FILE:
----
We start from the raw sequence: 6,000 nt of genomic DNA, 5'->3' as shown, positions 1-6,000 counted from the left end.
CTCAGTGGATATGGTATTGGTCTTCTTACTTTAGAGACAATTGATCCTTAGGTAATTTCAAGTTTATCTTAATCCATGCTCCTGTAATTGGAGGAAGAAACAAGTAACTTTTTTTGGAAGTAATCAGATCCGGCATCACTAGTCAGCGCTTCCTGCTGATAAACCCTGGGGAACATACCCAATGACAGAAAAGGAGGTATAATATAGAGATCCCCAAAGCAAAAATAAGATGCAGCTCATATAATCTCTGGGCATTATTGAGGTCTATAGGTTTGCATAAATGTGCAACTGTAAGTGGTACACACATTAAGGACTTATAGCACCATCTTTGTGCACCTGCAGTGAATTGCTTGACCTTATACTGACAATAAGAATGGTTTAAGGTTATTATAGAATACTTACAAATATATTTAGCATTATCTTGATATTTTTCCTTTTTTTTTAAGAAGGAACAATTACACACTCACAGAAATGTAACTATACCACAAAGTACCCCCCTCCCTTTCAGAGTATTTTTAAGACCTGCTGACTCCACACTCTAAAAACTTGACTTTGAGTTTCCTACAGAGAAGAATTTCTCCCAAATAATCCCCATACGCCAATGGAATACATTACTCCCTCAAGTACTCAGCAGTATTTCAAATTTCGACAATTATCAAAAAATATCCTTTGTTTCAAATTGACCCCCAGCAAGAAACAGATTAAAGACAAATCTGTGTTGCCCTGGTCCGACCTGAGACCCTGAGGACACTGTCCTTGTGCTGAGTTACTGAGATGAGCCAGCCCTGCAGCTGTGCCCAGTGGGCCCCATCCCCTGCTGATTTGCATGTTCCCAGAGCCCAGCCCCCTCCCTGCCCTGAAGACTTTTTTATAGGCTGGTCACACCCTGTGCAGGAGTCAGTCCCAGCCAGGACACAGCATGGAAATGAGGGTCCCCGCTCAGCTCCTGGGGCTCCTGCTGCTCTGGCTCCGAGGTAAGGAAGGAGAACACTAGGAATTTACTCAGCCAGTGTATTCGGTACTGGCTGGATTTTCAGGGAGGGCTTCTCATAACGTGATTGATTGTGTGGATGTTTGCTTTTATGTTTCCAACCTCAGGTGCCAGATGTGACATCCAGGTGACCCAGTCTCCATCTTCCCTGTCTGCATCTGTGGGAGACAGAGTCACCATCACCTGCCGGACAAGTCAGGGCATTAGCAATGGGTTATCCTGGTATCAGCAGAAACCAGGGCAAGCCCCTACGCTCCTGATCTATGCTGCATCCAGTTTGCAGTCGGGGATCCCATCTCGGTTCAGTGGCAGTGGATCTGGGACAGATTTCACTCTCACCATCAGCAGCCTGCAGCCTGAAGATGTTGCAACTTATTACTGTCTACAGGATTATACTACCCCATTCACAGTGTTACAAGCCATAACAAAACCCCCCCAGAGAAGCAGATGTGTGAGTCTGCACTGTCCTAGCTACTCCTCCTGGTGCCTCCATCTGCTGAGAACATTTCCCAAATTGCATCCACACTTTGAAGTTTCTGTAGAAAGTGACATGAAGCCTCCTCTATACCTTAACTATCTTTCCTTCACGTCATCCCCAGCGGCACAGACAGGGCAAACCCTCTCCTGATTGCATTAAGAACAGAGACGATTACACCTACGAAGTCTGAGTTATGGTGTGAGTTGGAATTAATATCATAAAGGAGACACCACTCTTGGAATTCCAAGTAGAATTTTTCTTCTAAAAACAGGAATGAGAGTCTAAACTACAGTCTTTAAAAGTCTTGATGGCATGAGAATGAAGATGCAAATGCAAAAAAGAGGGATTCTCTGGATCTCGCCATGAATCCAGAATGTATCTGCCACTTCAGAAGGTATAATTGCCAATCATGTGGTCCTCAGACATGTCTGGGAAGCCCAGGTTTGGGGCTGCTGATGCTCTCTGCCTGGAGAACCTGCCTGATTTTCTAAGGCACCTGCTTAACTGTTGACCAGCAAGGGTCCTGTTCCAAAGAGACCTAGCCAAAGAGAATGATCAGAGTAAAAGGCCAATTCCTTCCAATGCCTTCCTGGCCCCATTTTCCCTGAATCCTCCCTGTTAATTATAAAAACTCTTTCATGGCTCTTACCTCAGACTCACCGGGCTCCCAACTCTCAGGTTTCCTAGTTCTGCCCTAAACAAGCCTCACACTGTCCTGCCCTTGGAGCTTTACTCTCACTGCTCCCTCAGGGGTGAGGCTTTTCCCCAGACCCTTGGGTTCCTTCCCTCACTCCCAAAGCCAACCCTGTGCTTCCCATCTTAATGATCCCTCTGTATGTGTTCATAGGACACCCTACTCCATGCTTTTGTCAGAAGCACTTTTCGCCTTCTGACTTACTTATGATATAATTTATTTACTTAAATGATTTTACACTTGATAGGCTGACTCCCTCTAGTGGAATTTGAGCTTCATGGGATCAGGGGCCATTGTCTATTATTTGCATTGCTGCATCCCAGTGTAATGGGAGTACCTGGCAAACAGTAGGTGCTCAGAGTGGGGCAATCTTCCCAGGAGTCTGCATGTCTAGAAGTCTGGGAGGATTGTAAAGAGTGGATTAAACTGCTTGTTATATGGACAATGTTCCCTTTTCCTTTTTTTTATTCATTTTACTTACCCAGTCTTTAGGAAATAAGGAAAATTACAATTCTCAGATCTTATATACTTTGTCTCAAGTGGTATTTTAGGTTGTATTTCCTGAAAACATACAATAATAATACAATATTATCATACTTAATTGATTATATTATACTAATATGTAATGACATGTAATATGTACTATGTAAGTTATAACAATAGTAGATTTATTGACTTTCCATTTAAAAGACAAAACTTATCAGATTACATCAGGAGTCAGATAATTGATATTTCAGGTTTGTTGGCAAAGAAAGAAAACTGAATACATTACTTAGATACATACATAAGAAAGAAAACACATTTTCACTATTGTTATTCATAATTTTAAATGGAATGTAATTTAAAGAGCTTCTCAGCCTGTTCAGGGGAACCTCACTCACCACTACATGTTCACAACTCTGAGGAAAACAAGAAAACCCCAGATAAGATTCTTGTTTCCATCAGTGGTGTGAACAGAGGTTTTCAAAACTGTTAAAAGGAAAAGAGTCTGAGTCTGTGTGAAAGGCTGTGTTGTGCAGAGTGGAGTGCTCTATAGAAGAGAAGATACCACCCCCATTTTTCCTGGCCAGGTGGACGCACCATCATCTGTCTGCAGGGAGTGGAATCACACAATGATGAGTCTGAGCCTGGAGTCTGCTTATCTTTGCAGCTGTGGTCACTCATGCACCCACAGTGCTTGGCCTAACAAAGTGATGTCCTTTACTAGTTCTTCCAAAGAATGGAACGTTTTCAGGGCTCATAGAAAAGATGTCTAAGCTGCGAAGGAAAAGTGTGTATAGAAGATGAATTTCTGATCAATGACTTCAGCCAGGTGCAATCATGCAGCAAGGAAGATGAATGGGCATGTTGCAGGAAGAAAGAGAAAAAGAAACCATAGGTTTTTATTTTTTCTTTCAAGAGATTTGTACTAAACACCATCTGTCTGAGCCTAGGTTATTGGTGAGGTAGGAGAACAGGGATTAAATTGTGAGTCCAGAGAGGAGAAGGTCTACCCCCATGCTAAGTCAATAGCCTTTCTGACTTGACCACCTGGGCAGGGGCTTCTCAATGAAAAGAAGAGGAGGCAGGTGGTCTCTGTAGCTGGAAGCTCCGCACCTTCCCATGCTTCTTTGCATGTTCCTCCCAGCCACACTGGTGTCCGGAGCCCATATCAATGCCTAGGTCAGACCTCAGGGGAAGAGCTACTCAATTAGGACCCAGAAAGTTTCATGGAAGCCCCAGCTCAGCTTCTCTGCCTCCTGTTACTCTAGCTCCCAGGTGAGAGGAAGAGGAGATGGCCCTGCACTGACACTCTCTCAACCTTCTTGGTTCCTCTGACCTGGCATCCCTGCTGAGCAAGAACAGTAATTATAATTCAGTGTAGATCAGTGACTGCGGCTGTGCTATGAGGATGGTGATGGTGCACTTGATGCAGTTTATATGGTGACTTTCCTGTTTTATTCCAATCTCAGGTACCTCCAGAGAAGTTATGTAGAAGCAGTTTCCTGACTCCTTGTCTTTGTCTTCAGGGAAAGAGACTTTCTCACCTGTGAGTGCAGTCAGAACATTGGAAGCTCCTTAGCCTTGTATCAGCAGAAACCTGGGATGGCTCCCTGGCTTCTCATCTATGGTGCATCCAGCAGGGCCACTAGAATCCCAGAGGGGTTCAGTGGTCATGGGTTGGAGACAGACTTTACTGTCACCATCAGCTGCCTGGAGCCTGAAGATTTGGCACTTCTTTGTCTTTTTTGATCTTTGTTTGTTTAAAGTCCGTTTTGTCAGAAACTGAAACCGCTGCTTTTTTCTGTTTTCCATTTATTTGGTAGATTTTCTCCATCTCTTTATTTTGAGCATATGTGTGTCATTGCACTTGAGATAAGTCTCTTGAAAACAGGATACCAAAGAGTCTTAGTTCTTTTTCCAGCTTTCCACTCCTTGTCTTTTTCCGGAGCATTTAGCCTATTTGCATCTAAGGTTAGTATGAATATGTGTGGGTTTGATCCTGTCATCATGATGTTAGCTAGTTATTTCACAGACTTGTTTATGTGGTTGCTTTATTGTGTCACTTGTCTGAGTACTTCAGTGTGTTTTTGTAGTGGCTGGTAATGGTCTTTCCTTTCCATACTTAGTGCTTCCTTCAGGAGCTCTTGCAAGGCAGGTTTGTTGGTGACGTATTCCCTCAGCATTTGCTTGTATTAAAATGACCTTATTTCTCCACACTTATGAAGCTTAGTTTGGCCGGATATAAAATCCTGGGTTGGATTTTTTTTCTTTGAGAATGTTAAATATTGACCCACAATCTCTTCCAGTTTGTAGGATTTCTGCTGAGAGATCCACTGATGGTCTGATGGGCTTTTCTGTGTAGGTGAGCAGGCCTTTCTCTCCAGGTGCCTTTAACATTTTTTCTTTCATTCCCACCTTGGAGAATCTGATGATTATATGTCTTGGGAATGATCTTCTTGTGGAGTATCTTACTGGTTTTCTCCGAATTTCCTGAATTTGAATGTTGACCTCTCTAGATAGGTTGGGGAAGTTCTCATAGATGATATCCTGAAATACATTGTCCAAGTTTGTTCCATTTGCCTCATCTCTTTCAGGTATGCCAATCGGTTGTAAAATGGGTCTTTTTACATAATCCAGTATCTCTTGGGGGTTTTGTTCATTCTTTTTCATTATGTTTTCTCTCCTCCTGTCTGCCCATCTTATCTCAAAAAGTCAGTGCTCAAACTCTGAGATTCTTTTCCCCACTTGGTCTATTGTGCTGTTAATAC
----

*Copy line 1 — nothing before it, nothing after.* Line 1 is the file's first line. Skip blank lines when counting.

We start from the raw sequence: 6,000 nt of genomic DNA, 5'->3' as shown, positions 1-6,000 counted from the left end.